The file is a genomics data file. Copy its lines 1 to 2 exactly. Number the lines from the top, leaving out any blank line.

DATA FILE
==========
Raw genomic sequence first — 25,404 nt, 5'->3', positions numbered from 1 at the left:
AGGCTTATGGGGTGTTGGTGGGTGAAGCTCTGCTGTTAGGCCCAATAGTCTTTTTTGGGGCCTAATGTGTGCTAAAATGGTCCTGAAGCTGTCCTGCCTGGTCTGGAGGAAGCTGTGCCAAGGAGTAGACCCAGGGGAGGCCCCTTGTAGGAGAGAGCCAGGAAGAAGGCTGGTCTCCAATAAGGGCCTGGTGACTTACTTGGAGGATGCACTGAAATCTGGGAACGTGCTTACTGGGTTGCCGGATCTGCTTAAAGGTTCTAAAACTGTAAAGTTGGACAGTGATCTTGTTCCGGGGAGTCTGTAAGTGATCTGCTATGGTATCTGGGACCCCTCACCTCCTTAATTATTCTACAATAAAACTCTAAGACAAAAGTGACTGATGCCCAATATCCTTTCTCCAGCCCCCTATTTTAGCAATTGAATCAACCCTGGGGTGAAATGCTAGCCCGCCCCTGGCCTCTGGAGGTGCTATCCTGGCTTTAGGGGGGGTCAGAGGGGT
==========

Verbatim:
Raw genomic sequence first — 25,404 nt, 5'->3', positions numbered from 1 at the left:
AGGCTTATGGGGTGTTGGTGGGTGAAGCTCTGCTGTTAGGCCCAATAGTCTTTTTTGGGGCCTAATGTGTGCTAAAATGGTCCTGAAGCTGTCCTGCCTGGTCTGGAGGAAGCTGTGCCAAGGAGTAGACCCAGGGGAGGCCCCTTGTAGGAGAGAGCCAGGAAGAAGGCTGGTCTCCAATAAGGGCCTGGTGACTTACTTGGAGGATGCACTGAAATCTGGGAACGTGCTTACTGGGTTGCCGGATCTGCTTAAAGGTTCTAAAACTGTAAAGTTGGACAGTGATCTTGTTCCGGGGAGTCTGTAAGTGATCTGCTATGGTATCTGGGACCCCTCACCTCCTTAATTATTCTACAATAAAACTCTAAGACAAAAGTGACTGATGCCCAATATCCTTTCTCCAGCCCCCTATTTTAGCAATTGAATCAACCCTGGGGTGAAATGCTAGCCCGCCCCTGGCCTCTGGAGGTGCTATCCTGGCTTTAGGGGGGGTCAGAGGGGT